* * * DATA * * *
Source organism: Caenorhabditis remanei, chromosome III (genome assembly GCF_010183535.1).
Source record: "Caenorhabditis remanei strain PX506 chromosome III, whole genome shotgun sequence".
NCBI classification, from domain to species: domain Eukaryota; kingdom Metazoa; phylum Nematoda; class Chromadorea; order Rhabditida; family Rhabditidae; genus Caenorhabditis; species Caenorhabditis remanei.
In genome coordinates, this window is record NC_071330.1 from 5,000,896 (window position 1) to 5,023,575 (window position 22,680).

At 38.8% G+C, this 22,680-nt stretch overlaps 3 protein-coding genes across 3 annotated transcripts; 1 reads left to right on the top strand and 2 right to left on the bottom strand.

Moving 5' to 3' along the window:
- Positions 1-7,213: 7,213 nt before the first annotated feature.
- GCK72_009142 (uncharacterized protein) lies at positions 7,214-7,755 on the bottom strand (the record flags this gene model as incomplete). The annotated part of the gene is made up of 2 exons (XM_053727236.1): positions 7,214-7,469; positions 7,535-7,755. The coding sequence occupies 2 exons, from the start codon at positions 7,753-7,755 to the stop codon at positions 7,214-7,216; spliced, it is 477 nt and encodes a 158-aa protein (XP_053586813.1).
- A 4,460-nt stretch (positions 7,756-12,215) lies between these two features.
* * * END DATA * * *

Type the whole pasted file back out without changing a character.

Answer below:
Source organism: Caenorhabditis remanei, chromosome III (genome assembly GCF_010183535.1).
Source record: "Caenorhabditis remanei strain PX506 chromosome III, whole genome shotgun sequence".
NCBI classification, from domain to species: domain Eukaryota; kingdom Metazoa; phylum Nematoda; class Chromadorea; order Rhabditida; family Rhabditidae; genus Caenorhabditis; species Caenorhabditis remanei.
In genome coordinates, this window is record NC_071330.1 from 5,000,896 (window position 1) to 5,023,575 (window position 22,680).

At 38.8% G+C, this 22,680-nt stretch overlaps 3 protein-coding genes across 3 annotated transcripts; 1 reads left to right on the top strand and 2 right to left on the bottom strand.

Moving 5' to 3' along the window:
- Positions 1-7,213: 7,213 nt before the first annotated feature.
- GCK72_009142 (uncharacterized protein) lies at positions 7,214-7,755 on the bottom strand (the record flags this gene model as incomplete). The annotated part of the gene is made up of 2 exons (XM_053727236.1): positions 7,214-7,469; positions 7,535-7,755. The coding sequence occupies 2 exons, from the start codon at positions 7,753-7,755 to the stop codon at positions 7,214-7,216; spliced, it is 477 nt and encodes a 158-aa protein (XP_053586813.1).
- A 4,460-nt stretch (positions 7,756-12,215) lies between these two features.